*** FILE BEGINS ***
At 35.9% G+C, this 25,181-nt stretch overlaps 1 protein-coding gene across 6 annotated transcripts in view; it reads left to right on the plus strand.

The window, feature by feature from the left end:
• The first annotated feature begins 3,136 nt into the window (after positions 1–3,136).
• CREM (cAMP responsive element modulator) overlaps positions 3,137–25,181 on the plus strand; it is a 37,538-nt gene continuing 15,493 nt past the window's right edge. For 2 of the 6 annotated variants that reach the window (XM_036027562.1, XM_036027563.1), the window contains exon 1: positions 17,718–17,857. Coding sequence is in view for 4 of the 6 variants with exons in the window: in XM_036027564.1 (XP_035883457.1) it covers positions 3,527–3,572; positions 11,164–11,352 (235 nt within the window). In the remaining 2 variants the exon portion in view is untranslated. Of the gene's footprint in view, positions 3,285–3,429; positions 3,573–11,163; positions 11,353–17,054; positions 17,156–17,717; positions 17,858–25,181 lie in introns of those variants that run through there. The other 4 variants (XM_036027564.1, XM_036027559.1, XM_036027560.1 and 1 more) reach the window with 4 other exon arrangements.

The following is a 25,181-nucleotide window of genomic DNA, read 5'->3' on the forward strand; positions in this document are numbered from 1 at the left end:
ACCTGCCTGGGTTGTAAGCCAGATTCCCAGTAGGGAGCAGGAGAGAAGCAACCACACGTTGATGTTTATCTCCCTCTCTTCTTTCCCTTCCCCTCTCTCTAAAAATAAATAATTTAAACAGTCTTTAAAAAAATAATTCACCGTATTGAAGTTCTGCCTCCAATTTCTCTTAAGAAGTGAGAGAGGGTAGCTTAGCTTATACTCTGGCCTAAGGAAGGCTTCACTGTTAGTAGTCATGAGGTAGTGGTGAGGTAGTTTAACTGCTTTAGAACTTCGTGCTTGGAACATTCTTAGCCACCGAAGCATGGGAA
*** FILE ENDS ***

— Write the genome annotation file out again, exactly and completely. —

At 35.9% G+C, this 25,181-nt stretch overlaps 1 protein-coding gene across 6 annotated transcripts in view; it reads left to right on the plus strand.

The window, feature by feature from the left end:
• The first annotated feature begins 3,136 nt into the window (after positions 1–3,136).
• CREM (cAMP responsive element modulator) overlaps positions 3,137–25,181 on the plus strand; it is a 37,538-nt gene continuing 15,493 nt past the window's right edge. For 2 of the 6 annotated variants that reach the window (XM_036027562.1, XM_036027563.1), the window contains exon 1: positions 17,718–17,857. Coding sequence is in view for 4 of the 6 variants with exons in the window: in XM_036027564.1 (XP_035883457.1) it covers positions 3,527–3,572; positions 11,164–11,352 (235 nt within the window). In the remaining 2 variants the exon portion in view is untranslated. Of the gene's footprint in view, positions 3,285–3,429; positions 3,573–11,163; positions 11,353–17,054; positions 17,156–17,717; positions 17,858–25,181 lie in introns of those variants that run through there. The other 4 variants (XM_036027564.1, XM_036027559.1, XM_036027560.1 and 1 more) reach the window with 4 other exon arrangements.

The following is a 25,181-nucleotide window of genomic DNA, read 5'->3' on the forward strand; positions in this document are numbered from 1 at the left end:
ACCTGCCTGGGTTGTAAGCCAGATTCCCAGTAGGGAGCAGGAGAGAAGCAACCACACGTTGATGTTTATCTCCCTCTCTTCTTTCCCTTCCCCTCTCTCTAAAAATAAATAATTTAAACAGTCTTTAAAAAAATAATTCACCGTATTGAAGTTCTGCCTCCAATTTCTCTTAAGAAGTGAGAGAGGGTAGCTTAGCTTATACTCTGGCCTAAGGAAGGCTTCACTGTTAGTAGTCATGAGGTAGTGGTGAGGTAGTTTAACTGCTTTAGAACTTCGTGCTTGGAACATTCTTAGCCACCGAAGCATGGGAA